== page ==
An average monthly salary at a semi-private school is $1,250 a month for teaching 40 hours a week, or about $900 a month for 20-30 hours a week. Higher earnings are paid by international organizations where English is taught to industry professionals. Keep in mind you can earn a great deal more by teaching private students.

Advantages

The school may assist you in finding housing, but for the most part you're on your own. The least expensive choice is to stay with a Chilean family for real exposure to their way of life, or you can rent an apartment or house for about $150-$300 a month.

The cost of living may be a bit higher than in other parts of South America, as might be expected in a country with a strong economy. Food prices are about the same or higher than in the U.S., but lower than those in Asia. On the other hand, the salaries will be enough to compensate for this. You should be able to live comfortably and have some left from your salary for leisure activities and entertainment.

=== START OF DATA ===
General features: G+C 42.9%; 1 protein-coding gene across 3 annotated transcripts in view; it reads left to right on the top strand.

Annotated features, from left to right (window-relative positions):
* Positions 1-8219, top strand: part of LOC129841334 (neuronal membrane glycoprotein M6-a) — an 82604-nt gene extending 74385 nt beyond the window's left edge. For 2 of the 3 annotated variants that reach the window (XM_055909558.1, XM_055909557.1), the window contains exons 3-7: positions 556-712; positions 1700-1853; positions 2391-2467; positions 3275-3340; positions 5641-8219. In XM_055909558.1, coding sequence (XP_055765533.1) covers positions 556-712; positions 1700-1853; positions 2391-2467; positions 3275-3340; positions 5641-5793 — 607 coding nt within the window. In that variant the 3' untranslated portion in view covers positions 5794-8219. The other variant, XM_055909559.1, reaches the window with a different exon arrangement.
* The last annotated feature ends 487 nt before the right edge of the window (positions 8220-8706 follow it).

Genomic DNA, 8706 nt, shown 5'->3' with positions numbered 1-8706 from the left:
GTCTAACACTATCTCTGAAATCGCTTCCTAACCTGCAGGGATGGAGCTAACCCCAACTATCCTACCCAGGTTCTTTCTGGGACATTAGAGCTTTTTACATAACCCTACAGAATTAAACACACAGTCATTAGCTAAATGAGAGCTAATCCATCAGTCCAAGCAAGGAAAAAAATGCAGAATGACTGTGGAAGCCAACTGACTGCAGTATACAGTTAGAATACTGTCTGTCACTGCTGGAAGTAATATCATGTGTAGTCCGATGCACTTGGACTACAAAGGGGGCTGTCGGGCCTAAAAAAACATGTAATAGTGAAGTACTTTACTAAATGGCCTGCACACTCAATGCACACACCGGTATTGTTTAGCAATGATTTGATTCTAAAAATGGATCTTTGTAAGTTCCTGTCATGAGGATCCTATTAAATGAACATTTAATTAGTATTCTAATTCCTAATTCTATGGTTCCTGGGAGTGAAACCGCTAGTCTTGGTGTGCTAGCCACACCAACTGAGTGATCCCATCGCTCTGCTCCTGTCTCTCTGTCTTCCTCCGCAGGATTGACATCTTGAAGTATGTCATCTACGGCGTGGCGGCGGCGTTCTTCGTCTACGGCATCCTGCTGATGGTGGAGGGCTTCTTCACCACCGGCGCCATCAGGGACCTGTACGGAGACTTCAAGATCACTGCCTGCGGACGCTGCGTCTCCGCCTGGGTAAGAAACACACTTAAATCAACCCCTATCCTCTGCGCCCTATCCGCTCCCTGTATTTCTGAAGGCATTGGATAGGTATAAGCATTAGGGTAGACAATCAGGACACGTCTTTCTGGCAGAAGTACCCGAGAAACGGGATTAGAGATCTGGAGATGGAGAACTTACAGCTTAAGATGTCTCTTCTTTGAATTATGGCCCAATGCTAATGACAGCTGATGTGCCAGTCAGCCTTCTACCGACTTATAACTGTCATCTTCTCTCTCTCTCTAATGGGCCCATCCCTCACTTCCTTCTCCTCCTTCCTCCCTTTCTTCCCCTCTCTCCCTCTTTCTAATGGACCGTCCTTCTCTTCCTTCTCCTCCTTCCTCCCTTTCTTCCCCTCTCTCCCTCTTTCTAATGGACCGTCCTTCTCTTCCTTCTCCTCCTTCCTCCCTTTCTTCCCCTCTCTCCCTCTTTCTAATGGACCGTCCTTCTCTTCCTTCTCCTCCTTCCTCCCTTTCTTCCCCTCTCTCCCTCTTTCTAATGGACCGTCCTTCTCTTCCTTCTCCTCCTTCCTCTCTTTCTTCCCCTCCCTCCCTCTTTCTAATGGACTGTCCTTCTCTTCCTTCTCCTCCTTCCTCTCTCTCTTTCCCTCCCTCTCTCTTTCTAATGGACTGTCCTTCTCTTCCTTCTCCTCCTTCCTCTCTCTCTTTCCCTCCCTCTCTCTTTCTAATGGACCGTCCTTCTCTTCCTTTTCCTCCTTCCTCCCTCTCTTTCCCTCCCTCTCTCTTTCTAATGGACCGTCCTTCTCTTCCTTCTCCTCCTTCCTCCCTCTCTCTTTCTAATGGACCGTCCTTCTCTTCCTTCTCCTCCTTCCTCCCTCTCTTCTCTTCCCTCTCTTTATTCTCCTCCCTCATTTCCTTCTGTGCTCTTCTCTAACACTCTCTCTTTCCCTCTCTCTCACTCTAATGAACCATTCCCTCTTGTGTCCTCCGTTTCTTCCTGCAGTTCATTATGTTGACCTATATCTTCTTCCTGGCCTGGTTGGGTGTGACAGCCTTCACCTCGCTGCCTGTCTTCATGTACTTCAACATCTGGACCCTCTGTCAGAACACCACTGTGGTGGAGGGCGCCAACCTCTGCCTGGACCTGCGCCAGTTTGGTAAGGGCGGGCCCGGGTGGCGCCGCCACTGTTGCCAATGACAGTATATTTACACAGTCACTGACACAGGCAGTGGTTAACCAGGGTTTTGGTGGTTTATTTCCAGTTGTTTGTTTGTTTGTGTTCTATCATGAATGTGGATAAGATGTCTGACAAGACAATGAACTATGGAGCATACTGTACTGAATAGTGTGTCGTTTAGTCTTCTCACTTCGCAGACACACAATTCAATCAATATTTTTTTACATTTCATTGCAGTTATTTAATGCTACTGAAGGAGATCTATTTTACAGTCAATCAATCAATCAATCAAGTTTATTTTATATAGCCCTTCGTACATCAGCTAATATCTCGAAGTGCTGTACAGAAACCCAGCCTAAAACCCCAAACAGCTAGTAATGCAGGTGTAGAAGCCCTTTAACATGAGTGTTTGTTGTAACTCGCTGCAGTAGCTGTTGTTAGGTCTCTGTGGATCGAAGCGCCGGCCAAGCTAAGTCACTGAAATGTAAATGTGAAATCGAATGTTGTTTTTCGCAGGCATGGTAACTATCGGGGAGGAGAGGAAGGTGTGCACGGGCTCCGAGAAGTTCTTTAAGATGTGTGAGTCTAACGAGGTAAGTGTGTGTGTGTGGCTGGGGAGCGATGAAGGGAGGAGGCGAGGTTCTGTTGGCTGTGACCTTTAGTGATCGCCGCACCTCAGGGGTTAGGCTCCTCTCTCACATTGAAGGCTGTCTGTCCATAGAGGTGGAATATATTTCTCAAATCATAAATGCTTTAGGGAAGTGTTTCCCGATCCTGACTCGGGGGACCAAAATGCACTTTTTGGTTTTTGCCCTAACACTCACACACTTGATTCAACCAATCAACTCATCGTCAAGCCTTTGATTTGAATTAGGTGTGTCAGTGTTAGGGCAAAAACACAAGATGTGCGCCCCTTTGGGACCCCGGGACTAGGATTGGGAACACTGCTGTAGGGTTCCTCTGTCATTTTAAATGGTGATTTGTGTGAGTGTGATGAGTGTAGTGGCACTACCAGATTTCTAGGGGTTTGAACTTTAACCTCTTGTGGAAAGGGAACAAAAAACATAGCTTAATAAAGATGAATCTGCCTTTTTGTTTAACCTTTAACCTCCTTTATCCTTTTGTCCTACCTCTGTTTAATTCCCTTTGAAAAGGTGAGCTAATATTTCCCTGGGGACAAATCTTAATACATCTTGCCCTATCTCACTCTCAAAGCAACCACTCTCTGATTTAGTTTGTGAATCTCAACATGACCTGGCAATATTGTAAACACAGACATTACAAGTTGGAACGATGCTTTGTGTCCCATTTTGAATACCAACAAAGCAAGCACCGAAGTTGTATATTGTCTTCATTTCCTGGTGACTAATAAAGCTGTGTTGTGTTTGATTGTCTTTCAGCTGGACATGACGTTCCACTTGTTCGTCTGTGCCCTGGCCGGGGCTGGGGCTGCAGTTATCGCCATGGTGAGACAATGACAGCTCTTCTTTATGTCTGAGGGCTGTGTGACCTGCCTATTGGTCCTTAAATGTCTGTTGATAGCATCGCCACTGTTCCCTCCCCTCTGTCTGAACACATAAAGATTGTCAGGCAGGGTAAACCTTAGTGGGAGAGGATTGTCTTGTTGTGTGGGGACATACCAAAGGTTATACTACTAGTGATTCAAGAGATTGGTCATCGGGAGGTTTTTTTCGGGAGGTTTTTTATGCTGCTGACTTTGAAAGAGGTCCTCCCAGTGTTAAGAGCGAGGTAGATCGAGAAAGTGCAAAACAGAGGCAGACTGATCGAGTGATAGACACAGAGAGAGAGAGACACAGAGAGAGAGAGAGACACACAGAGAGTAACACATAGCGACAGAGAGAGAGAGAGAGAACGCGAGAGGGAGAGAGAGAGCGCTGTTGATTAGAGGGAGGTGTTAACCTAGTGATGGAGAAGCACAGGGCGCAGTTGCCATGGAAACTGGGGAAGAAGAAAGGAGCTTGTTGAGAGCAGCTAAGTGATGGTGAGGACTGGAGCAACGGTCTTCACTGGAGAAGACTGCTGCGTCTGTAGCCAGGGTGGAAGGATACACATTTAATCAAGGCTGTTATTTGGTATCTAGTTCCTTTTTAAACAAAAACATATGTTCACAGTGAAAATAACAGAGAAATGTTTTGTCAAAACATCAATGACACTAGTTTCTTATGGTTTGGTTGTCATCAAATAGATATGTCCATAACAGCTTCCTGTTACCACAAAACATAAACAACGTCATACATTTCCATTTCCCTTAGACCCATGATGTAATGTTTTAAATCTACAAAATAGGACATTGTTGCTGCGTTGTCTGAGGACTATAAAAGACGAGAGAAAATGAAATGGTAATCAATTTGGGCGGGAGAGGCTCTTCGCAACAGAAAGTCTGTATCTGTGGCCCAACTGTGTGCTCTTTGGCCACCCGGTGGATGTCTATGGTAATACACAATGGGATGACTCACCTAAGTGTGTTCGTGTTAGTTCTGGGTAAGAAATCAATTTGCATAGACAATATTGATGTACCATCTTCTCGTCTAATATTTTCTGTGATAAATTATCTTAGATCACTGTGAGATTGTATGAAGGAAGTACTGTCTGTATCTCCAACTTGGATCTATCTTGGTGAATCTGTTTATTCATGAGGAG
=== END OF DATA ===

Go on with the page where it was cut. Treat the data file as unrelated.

You will enjoy the diverse culture of music, art, and dance, and have the opportunity to travel and see the natural beauty of Chile from the mountains to the beach (only 110 miles apart.) There will be time also to visit other cities, the Atacama Desert, and the lakes of Torres del Paine.

Disadvantages (or Things to Remember)

ESL teachers will have to pay for airfare to Chile, housing, and medical care, which may not be covered by the school. You may have problems at first in communicating unless you have at least a basic knowledge of Spanish and are learning some of the local terminology.